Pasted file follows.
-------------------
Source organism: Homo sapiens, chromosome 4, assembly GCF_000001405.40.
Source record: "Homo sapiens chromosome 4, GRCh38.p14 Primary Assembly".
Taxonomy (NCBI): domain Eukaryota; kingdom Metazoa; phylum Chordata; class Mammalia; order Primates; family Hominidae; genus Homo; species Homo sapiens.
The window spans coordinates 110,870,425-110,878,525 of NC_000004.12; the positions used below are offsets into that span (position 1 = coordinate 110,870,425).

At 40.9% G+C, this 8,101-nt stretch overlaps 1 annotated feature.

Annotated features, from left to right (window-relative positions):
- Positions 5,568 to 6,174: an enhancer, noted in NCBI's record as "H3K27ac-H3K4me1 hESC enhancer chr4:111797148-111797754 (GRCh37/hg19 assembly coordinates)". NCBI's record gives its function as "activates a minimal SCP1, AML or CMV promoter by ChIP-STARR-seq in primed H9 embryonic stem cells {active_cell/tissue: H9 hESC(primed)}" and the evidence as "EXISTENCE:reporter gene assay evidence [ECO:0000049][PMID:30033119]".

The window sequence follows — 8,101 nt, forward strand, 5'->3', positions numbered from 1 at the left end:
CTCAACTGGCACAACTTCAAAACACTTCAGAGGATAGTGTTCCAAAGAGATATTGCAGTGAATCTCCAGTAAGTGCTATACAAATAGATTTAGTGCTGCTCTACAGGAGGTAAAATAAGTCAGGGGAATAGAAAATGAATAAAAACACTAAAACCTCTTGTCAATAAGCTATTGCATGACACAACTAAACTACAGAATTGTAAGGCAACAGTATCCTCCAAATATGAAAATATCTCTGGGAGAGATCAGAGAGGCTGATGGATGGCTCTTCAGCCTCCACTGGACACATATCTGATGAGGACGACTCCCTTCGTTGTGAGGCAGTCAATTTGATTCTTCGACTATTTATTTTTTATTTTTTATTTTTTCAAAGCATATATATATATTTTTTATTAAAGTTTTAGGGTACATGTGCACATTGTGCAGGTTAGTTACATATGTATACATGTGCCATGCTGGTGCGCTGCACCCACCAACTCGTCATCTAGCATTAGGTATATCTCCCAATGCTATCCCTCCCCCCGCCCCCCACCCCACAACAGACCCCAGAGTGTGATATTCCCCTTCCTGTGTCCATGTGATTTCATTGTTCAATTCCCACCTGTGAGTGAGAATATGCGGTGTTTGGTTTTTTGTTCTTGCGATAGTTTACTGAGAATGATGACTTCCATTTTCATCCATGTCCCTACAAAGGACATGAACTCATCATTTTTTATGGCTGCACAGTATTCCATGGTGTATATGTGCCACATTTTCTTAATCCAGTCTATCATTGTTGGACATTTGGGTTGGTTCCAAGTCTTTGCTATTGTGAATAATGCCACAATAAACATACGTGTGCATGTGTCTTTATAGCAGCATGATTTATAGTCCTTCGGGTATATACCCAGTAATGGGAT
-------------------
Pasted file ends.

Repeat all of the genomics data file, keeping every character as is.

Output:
Source organism: Homo sapiens, chromosome 4, assembly GCF_000001405.40.
Source record: "Homo sapiens chromosome 4, GRCh38.p14 Primary Assembly".
Taxonomy (NCBI): domain Eukaryota; kingdom Metazoa; phylum Chordata; class Mammalia; order Primates; family Hominidae; genus Homo; species Homo sapiens.
The window spans coordinates 110,870,425-110,878,525 of NC_000004.12; the positions used below are offsets into that span (position 1 = coordinate 110,870,425).

At 40.9% G+C, this 8,101-nt stretch overlaps 1 annotated feature.

Annotated features, from left to right (window-relative positions):
- Positions 5,568 to 6,174: an enhancer, noted in NCBI's record as "H3K27ac-H3K4me1 hESC enhancer chr4:111797148-111797754 (GRCh37/hg19 assembly coordinates)". NCBI's record gives its function as "activates a minimal SCP1, AML or CMV promoter by ChIP-STARR-seq in primed H9 embryonic stem cells {active_cell/tissue: H9 hESC(primed)}" and the evidence as "EXISTENCE:reporter gene assay evidence [ECO:0000049][PMID:30033119]".

The window sequence follows — 8,101 nt, forward strand, 5'->3', positions numbered from 1 at the left end:
CTCAACTGGCACAACTTCAAAACACTTCAGAGGATAGTGTTCCAAAGAGATATTGCAGTGAATCTCCAGTAAGTGCTATACAAATAGATTTAGTGCTGCTCTACAGGAGGTAAAATAAGTCAGGGGAATAGAAAATGAATAAAAACACTAAAACCTCTTGTCAATAAGCTATTGCATGACACAACTAAACTACAGAATTGTAAGGCAACAGTATCCTCCAAATATGAAAATATCTCTGGGAGAGATCAGAGAGGCTGATGGATGGCTCTTCAGCCTCCACTGGACACATATCTGATGAGGACGACTCCCTTCGTTGTGAGGCAGTCAATTTGATTCTTCGACTATTTATTTTTTATTTTTTATTTTTTCAAAGCATATATATATATTTTTTATTAAAGTTTTAGGGTACATGTGCACATTGTGCAGGTTAGTTACATATGTATACATGTGCCATGCTGGTGCGCTGCACCCACCAACTCGTCATCTAGCATTAGGTATATCTCCCAATGCTATCCCTCCCCCCGCCCCCCACCCCACAACAGACCCCAGAGTGTGATATTCCCCTTCCTGTGTCCATGTGATTTCATTGTTCAATTCCCACCTGTGAGTGAGAATATGCGGTGTTTGGTTTTTTGTTCTTGCGATAGTTTACTGAGAATGATGACTTCCATTTTCATCCATGTCCCTACAAAGGACATGAACTCATCATTTTTTATGGCTGCACAGTATTCCATGGTGTATATGTGCCACATTTTCTTAATCCAGTCTATCATTGTTGGACATTTGGGTTGGTTCCAAGTCTTTGCTATTGTGAATAATGCCACAATAAACATACGTGTGCATGTGTCTTTATAGCAGCATGATTTATAGTCCTTCGGGTATATACCCAGTAATGGGAT